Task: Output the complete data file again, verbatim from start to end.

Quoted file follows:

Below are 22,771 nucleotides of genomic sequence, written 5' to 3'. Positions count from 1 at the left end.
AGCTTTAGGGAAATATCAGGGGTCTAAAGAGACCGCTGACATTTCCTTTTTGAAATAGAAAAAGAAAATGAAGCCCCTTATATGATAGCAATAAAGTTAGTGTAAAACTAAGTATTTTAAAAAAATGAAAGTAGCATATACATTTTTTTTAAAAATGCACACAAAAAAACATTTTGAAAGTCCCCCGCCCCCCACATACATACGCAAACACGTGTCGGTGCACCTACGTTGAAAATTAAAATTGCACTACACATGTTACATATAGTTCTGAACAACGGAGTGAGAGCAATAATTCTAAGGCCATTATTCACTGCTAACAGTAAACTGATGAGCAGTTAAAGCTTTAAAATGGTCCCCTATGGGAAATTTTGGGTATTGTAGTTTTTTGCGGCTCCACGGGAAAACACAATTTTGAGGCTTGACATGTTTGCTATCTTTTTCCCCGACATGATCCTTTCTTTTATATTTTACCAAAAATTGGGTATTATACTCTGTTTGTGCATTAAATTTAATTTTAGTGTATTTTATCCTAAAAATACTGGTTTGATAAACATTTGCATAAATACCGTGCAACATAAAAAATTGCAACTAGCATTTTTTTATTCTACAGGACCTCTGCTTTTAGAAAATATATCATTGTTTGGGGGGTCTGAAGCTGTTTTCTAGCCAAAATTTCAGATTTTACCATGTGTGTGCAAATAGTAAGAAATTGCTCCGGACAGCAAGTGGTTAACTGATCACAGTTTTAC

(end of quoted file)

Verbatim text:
Below are 22,771 nucleotides of genomic sequence, written 5' to 3'. Positions count from 1 at the left end.
AGCTTTAGGGAAATATCAGGGGTCTAAAGAGACCGCTGACATTTCCTTTTTGAAATAGAAAAAGAAAATGAAGCCCCTTATATGATAGCAATAAAGTTAGTGTAAAACTAAGTATTTTAAAAAAATGAAAGTAGCATATACATTTTTTTTAAAAATGCACACAAAAAAACATTTTGAAAGTCCCCCGCCCCCCACATACATACGCAAACACGTGTCGGTGCACCTACGTTGAAAATTAAAATTGCACTACACATGTTACATATAGTTCTGAACAACGGAGTGAGAGCAATAATTCTAAGGCCATTATTCACTGCTAACAGTAAACTGATGAGCAGTTAAAGCTTTAAAATGGTCCCCTATGGGAAATTTTGGGTATTGTAGTTTTTTGCGGCTCCACGGGAAAACACAATTTTGAGGCTTGACATGTTTGCTATCTTTTTCCCCGACATGATCCTTTCTTTTATATTTTACCAAAAATTGGGTATTATACTCTGTTTGTGCATTAAATTTAATTTTAGTGTATTTTATCCTAAAAATACTGGTTTGATAAACATTTGCATAAATACCGTGCAACATAAAAAATTGCAACTAGCATTTTTTTATTCTACAGGACCTCTGCTTTTAGAAAATATATCATTGTTTGGGGGGTCTGAAGCTGTTTTCTAGCCAAAATTTCAGATTTTACCATGTGTGTGCAAATAGTAAGAAATTGCTCCGGACAGCAAGTGGTTAACTGATCACAGTTTTAC